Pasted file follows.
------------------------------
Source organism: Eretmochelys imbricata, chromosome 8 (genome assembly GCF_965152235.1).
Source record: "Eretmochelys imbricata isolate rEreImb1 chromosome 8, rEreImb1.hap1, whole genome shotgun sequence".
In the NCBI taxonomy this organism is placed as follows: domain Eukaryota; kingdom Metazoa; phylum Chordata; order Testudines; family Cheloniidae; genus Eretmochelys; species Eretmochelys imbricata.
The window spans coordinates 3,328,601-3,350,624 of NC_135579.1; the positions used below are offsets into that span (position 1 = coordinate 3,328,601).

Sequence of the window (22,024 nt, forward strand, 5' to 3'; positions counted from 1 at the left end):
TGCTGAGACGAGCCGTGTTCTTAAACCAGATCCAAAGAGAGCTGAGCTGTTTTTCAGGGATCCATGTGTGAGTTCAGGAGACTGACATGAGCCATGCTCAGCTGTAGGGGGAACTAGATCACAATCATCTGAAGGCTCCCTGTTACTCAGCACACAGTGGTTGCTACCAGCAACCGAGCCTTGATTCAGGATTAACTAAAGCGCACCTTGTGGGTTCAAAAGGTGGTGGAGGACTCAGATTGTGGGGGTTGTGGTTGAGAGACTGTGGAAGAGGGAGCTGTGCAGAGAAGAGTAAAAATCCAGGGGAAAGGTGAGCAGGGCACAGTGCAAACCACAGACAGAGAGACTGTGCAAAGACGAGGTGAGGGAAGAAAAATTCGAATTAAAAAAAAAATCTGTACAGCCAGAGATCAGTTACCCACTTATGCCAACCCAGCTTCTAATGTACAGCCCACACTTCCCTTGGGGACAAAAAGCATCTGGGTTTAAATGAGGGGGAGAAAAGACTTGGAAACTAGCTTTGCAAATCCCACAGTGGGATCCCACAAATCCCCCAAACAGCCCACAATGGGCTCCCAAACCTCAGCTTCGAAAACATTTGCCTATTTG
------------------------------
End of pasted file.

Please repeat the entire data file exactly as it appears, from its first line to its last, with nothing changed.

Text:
Source organism: Eretmochelys imbricata, chromosome 8 (genome assembly GCF_965152235.1).
Source record: "Eretmochelys imbricata isolate rEreImb1 chromosome 8, rEreImb1.hap1, whole genome shotgun sequence".
In the NCBI taxonomy this organism is placed as follows: domain Eukaryota; kingdom Metazoa; phylum Chordata; order Testudines; family Cheloniidae; genus Eretmochelys; species Eretmochelys imbricata.
The window spans coordinates 3,328,601-3,350,624 of NC_135579.1; the positions used below are offsets into that span (position 1 = coordinate 3,328,601).

Sequence of the window (22,024 nt, forward strand, 5' to 3'; positions counted from 1 at the left end):
TGCTGAGACGAGCCGTGTTCTTAAACCAGATCCAAAGAGAGCTGAGCTGTTTTTCAGGGATCCATGTGTGAGTTCAGGAGACTGACATGAGCCATGCTCAGCTGTAGGGGGAACTAGATCACAATCATCTGAAGGCTCCCTGTTACTCAGCACACAGTGGTTGCTACCAGCAACCGAGCCTTGATTCAGGATTAACTAAAGCGCACCTTGTGGGTTCAAAAGGTGGTGGAGGACTCAGATTGTGGGGGTTGTGGTTGAGAGACTGTGGAAGAGGGAGCTGTGCAGAGAAGAGTAAAAATCCAGGGGAAAGGTGAGCAGGGCACAGTGCAAACCACAGACAGAGAGACTGTGCAAAGACGAGGTGAGGGAAGAAAAATTCGAATTAAAAAAAAAATCTGTACAGCCAGAGATCAGTTACCCACTTATGCCAACCCAGCTTCTAATGTACAGCCCACACTTCCCTTGGGGACAAAAAGCATCTGGGTTTAAATGAGGGGGAGAAAAGACTTGGAAACTAGCTTTGCAAATCCCACAGTGGGATCCCACAAATCCCCCAAACAGCCCACAATGGGCTCCCAAACCTCAGCTTCGAAAACATTTGCCTATTTG